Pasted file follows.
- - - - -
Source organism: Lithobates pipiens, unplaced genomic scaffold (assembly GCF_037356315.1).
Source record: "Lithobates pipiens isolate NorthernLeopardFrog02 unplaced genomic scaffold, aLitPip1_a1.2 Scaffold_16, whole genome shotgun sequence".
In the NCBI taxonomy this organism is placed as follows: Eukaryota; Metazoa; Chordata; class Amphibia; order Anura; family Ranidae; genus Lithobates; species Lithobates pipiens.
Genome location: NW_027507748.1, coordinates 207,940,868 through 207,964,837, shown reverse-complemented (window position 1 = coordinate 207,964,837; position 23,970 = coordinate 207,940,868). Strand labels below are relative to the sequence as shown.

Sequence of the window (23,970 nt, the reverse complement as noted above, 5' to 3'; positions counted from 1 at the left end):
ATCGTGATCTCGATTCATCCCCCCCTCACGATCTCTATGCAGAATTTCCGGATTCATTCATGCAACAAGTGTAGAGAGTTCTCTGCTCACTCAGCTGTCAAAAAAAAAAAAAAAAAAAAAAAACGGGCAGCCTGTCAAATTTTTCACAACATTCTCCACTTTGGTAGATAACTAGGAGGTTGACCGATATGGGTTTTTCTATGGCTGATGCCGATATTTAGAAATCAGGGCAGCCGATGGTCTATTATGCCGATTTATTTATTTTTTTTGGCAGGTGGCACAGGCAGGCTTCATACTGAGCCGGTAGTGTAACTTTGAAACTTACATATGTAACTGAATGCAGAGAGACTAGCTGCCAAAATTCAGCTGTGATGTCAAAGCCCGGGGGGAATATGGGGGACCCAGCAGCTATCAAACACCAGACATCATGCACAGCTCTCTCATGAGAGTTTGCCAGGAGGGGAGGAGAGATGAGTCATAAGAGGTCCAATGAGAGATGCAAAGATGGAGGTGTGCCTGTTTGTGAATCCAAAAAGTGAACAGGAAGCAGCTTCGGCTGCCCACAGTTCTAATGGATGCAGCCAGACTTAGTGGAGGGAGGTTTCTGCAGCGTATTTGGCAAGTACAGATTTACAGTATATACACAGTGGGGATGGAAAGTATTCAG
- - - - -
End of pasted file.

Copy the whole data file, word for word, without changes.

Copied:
Source organism: Lithobates pipiens, unplaced genomic scaffold (assembly GCF_037356315.1).
Source record: "Lithobates pipiens isolate NorthernLeopardFrog02 unplaced genomic scaffold, aLitPip1_a1.2 Scaffold_16, whole genome shotgun sequence".
In the NCBI taxonomy this organism is placed as follows: Eukaryota; Metazoa; Chordata; class Amphibia; order Anura; family Ranidae; genus Lithobates; species Lithobates pipiens.
Genome location: NW_027507748.1, coordinates 207,940,868 through 207,964,837, shown reverse-complemented (window position 1 = coordinate 207,964,837; position 23,970 = coordinate 207,940,868). Strand labels below are relative to the sequence as shown.

Sequence of the window (23,970 nt, the reverse complement as noted above, 5' to 3'; positions counted from 1 at the left end):
ATCGTGATCTCGATTCATCCCCCCCTCACGATCTCTATGCAGAATTTCCGGATTCATTCATGCAACAAGTGTAGAGAGTTCTCTGCTCACTCAGCTGTCAAAAAAAAAAAAAAAAAAAAAAAACGGGCAGCCTGTCAAATTTTTCACAACATTCTCCACTTTGGTAGATAACTAGGAGGTTGACCGATATGGGTTTTTCTATGGCTGATGCCGATATTTAGAAATCAGGGCAGCCGATGGTCTATTATGCCGATTTATTTATTTTTTTTGGCAGGTGGCACAGGCAGGCTTCATACTGAGCCGGTAGTGTAACTTTGAAACTTACATATGTAACTGAATGCAGAGAGACTAGCTGCCAAAATTCAGCTGTGATGTCAAAGCCCGGGGGGAATATGGGGGACCCAGCAGCTATCAAACACCAGACATCATGCACAGCTCTCTCATGAGAGTTTGCCAGGAGGGGAGGAGAGATGAGTCATAAGAGGTCCAATGAGAGATGCAAAGATGGAGGTGTGCCTGTTTGTGAATCCAAAAAGTGAACAGGAAGCAGCTTCGGCTGCCCACAGTTCTAATGGATGCAGCCAGACTTAGTGGAGGGAGGTTTCTGCAGCGTATTTGGCAAGTACAGATTTACAGTATATACACAGTGGGGATGGAAAGTATTCAG